SSH Hardening Techniques
These are the top practices to harden ssh. In this article I am going to list the best and most important open ssh server security practices.
SSH protocol is the best option when it comes to remote login, making backups, remote file transfer and so on. It is a must have on any commercial server. It comes bundled with the installation of a CentOS, Debian Linux, fedora linux, FreeBSD, Gentoo Linux, Ubuntu linux server.
1. Ssh is so powerful that can pose a real breach of the security.
If you don’t need it, remove its installation. If you are not sure whether sshd is installed on the server or not, use chkconfig utility. The chkconfig is a powerful utility. It can help you list all services or specify in which runlevel to start a selected service.
#chkconfig --list service_name
command will list service’s status (on or off) for each of the seven numbered runlevels
# chkconfig sshd off
command will switch off sshd in all seven runlevels
2. Use only SSH version 2-compatible servers and clients whenever possible
In most Linux distributions server suite comes with Version 2 enabled per default. As a system administrator you should make sure that this is the case on your server. Make sure that the following line exists in sshd_config file
3. Limit maximum authentication attempts.
It could be recommendable to limit the number of authentication attempts.
4. Automatically log out unattended ssh sessions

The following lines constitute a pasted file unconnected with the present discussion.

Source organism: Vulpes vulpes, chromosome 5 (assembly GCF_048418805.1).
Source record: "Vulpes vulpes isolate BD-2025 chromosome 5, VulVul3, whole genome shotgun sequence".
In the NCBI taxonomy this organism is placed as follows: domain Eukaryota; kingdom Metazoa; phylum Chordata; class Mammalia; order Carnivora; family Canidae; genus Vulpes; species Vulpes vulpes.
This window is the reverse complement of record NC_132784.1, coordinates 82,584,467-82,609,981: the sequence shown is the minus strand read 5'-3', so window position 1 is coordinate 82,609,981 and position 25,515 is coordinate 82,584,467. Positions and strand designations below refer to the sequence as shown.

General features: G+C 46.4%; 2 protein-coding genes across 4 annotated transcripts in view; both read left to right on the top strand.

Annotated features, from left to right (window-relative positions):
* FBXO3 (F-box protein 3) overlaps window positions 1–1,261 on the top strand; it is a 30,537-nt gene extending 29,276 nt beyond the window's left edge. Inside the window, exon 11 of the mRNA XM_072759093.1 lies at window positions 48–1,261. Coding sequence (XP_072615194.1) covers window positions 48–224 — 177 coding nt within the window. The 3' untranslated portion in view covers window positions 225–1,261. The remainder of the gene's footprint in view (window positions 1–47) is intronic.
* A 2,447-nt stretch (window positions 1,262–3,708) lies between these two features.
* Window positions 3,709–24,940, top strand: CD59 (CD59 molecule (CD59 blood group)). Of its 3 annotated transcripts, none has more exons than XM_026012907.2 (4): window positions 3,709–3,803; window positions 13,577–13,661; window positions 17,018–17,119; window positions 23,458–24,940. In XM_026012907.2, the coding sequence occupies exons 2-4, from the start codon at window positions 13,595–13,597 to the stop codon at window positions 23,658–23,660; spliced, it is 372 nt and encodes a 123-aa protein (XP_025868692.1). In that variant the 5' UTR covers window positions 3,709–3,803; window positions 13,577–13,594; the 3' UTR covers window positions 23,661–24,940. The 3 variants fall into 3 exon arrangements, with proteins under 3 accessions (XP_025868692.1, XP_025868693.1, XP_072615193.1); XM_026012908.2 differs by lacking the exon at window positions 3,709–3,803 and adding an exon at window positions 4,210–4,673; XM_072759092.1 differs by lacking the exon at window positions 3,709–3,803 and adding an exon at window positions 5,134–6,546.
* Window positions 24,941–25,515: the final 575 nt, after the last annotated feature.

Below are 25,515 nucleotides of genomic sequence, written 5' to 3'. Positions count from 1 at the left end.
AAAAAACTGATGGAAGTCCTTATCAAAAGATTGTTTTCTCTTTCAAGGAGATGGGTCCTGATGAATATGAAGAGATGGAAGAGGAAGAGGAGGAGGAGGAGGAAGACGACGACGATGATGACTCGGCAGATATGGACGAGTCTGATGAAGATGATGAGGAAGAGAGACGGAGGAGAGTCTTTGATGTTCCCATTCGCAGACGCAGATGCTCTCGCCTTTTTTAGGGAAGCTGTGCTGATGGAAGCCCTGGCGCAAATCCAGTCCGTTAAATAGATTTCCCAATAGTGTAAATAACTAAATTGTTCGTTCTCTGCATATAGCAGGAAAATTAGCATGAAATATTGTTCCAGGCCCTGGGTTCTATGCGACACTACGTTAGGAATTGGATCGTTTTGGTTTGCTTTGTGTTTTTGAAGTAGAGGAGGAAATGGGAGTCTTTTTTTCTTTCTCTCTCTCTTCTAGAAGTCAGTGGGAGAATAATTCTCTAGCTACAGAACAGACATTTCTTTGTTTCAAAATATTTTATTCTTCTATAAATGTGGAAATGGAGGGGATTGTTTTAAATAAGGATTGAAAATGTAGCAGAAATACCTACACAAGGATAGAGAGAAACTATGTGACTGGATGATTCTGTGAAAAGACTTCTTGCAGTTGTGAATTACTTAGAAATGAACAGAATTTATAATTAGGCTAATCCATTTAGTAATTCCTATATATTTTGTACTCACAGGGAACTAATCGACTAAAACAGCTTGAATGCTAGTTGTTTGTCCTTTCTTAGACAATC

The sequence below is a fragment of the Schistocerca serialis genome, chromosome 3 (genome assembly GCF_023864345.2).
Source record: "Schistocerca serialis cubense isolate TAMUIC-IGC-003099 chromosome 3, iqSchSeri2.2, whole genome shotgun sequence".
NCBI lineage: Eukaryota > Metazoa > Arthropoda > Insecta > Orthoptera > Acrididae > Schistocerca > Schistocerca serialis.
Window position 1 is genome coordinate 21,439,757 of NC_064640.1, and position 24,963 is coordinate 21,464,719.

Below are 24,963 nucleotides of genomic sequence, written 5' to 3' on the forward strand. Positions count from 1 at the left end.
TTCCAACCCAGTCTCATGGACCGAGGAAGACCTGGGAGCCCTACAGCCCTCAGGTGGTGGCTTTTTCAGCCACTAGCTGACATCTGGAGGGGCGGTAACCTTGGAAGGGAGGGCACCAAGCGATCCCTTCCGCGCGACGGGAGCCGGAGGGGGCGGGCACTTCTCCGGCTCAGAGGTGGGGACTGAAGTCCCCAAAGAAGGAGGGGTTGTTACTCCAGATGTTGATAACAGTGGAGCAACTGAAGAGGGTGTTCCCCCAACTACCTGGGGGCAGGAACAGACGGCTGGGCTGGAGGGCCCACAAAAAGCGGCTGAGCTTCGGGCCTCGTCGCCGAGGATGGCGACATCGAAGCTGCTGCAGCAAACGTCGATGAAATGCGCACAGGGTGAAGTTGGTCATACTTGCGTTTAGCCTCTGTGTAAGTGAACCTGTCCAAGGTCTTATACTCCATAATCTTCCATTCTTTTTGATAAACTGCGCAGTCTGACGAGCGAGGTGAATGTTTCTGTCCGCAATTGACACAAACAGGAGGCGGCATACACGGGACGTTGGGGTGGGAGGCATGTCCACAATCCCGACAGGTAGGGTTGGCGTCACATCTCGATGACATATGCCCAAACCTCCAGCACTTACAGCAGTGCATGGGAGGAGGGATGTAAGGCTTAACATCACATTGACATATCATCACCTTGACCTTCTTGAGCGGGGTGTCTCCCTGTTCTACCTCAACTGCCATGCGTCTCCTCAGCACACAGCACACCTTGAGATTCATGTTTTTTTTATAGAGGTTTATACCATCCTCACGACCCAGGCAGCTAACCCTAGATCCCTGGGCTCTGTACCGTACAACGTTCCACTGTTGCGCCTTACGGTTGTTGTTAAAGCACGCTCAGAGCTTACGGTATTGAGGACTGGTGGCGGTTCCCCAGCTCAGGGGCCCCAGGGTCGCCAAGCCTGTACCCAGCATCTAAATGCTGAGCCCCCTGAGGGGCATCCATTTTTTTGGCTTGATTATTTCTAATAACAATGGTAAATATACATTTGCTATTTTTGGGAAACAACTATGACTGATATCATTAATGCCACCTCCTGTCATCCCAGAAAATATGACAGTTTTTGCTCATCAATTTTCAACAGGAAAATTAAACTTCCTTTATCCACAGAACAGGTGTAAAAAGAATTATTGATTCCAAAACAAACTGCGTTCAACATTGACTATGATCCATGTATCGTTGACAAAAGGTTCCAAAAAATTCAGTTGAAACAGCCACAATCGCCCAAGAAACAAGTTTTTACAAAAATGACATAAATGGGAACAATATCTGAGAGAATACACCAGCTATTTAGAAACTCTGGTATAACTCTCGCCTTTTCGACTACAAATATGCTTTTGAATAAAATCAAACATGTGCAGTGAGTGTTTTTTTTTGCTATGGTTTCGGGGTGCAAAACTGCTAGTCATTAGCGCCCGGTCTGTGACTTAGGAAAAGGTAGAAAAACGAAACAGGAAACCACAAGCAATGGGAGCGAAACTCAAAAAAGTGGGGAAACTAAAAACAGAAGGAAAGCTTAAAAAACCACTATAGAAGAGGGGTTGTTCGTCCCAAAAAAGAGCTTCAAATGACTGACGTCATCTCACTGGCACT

You can set an idle timeout to force log out after a period of inactivity. Open sshd_config file and comment out the following values:
where XXX is an idle timeout interval in seconds. After this interval has passed, the idle user will be logged out.
5. Public key authentication
Using public key authentication is probably one of the most important steps in hardening the ssh. Password authentication belongs to the past. Every server administrator should use public key instead of passwords, to set up key-based authentication.
Force users to use public key authentication by adding the following line in /etc/ssh/sshd_config file:
6. Change SSH Port
This approach gives security through obscurity. Although this is not considered the best approach to hardening ssh, it can help a lot. Here is the line you can add to line in /etc/ssh/sshd_config
The code above tells the server to listens for connections on the port #333 only.
You can also specify the address the sshd listens to:
If you change the port sshd to listen to another port, don’t forget to find the line that reads the port number to
7. Disable root login
It is best practice not to log in as the root user. Use a normal user account to initiate your connection instead, together with sudo. Direct root logins may result in bad accountability of the actions performed by this user account.